Data Clustering Basics

Cluster Analysis Example: Quick Start R Code

This chapter describes a cluster analysis example using R software. We provide a quick start R code to compute and visualize K-means and hierarchical clustering.

Related Book

Practical Guide to Cluster Analysis in R

Loading required R packages

  • cluster for cluster analysis
  • factoextra for cluster visualization

Data preparation

We’ll use the demo data set USArrests. We start by standardizing the data:

mydata <- scale(USArrests) 

K-means clustering

K-means is a clustering techniques that subdivide the data sets into a set of k groups, where k is the number of groups pre-specified by the analyst.

The following R codes show how to determine the optimal number of clusters and how to compute k-means and PAM clustering in R.

  1. Determining the optimal number of clusters: use factoextra::fviz_nbclust()
fviz_nbclust(mydata, kmeans, method = "gap_stat")

Suggested number of cluster: 3

  1. Compute and visualize k-means clustering:
set.seed(123) # for reproducibility
km.res <- kmeans(mydata, 3, nstart = 25)
# Visualize
fviz_cluster(km.res, data = mydata, palette = "jco",
             ggtheme = theme_minimal())

Hierarchical clustering

Hierarchical clustering is an alternative approach to partitioning clustering for identifying groups in the data set. It does not require to pre-specify the number of clusters to be generated.

The result of hierarchical clustering is a tree-based representation of the objects, which is also known as dendrogram. Observations can be subdivided into groups by cutting the dendrogram at a desired similarity level.

  • Computation: R function: hclust(). It takes a dissimilarity matrix as an input, which is calculated using the function dist().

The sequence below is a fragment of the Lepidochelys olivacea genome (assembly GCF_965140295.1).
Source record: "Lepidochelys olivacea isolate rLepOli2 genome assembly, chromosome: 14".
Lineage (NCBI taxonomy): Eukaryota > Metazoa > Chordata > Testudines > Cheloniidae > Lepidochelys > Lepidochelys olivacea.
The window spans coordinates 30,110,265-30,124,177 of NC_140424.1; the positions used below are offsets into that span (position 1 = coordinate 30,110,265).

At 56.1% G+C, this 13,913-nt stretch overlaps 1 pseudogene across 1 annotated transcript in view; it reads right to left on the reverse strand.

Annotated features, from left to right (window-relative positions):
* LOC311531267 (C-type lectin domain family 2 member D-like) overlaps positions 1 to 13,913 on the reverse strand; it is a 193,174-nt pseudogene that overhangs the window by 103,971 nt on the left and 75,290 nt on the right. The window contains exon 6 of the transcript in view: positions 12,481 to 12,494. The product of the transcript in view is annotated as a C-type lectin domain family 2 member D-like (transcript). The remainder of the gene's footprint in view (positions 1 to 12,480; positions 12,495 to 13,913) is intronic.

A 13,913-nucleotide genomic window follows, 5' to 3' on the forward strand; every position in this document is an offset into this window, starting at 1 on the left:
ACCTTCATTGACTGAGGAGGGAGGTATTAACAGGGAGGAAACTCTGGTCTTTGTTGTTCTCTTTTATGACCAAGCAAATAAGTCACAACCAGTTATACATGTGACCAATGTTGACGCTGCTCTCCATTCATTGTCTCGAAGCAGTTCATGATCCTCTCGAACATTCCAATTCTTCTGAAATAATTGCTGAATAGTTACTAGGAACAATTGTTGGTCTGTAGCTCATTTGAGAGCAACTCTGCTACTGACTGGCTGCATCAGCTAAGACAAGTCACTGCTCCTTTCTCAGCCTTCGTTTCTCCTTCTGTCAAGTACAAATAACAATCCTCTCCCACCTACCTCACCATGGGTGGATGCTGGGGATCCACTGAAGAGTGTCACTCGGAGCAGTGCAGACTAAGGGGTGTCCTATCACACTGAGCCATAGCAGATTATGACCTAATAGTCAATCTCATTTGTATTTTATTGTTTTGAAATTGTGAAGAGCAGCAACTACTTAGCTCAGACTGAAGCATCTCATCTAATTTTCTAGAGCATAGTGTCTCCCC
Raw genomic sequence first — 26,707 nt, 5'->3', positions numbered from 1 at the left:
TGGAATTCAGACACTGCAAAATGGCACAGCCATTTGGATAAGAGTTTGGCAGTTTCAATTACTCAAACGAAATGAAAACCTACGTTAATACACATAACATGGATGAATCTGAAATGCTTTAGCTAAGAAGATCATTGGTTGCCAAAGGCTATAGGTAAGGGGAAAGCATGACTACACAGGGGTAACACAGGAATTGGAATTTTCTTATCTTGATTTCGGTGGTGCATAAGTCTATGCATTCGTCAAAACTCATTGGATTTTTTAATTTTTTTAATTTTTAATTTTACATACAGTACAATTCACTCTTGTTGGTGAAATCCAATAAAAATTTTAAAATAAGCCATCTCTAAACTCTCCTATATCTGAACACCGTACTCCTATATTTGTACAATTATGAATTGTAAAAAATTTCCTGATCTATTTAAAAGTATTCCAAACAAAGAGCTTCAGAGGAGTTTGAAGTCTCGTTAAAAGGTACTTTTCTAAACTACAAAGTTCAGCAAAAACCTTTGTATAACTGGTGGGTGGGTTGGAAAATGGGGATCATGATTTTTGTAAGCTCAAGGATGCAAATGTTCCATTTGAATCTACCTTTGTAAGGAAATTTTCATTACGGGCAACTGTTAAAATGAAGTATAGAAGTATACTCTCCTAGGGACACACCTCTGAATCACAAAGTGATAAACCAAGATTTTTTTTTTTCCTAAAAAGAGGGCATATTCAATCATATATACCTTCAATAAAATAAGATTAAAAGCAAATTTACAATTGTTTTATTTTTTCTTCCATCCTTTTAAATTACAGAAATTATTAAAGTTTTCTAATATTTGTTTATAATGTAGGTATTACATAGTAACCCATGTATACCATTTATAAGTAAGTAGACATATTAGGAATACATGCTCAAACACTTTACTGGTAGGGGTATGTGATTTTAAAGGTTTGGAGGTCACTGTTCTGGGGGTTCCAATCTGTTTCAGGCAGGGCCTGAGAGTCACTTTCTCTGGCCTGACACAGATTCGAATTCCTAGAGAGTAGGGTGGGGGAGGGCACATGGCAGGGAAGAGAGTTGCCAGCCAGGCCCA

• Visualization: fviz_dend() [in factoextra]

R code to compute and visualize hierarchical clustering:

res.hc <- hclust(dist(mydata),  method = "ward.D2")
fviz_dend(res.hc, cex = 0.5, k = 4, palette = "jco") 

A heatmap is another way to visualize hierarchical clustering. It’s also called a false colored image, where data values are transformed to color scale. Heat maps allow us to simultaneously visualize groups of samples and features. You can easily create a pretty heatmap using the R package pheatmap.

In heatmap, generally, columns are samples and rows are variables. Therefore we start by transposing the data before creating the heatmap.

pheatmap(t(mydata), cutree_cols = 4)


This chapter presents examples of R code to compute and visualize k-means and hierarchical clustering.

Clustering Distance Measures (Prev Lesson)
Back to Data Clustering Basics

Comments ( 3 )

  • Serkan Korkmaz


    For some reason my code produces two optimal clusters.

    df = USArrests; df = scale(df)

    # k-means clustering; ####

    # optimal number of clusters;
    method = “gap_stat”

    I cant seem to find a difference in the code.

    • Hadi

      Same here! I suspect that the dataset got updated after the page was published.

  • Gab

    I wish I will do the same heatmap but for agglomerative clustering. Is there a way to get this?

Give a comment

Want to post an issue with R? If yes, please make sure you have read this: How to Include Reproducible R Script Examples in Datanovia Comments

Alboukadel Kassambara
Role : Founder of Datanovia
Read More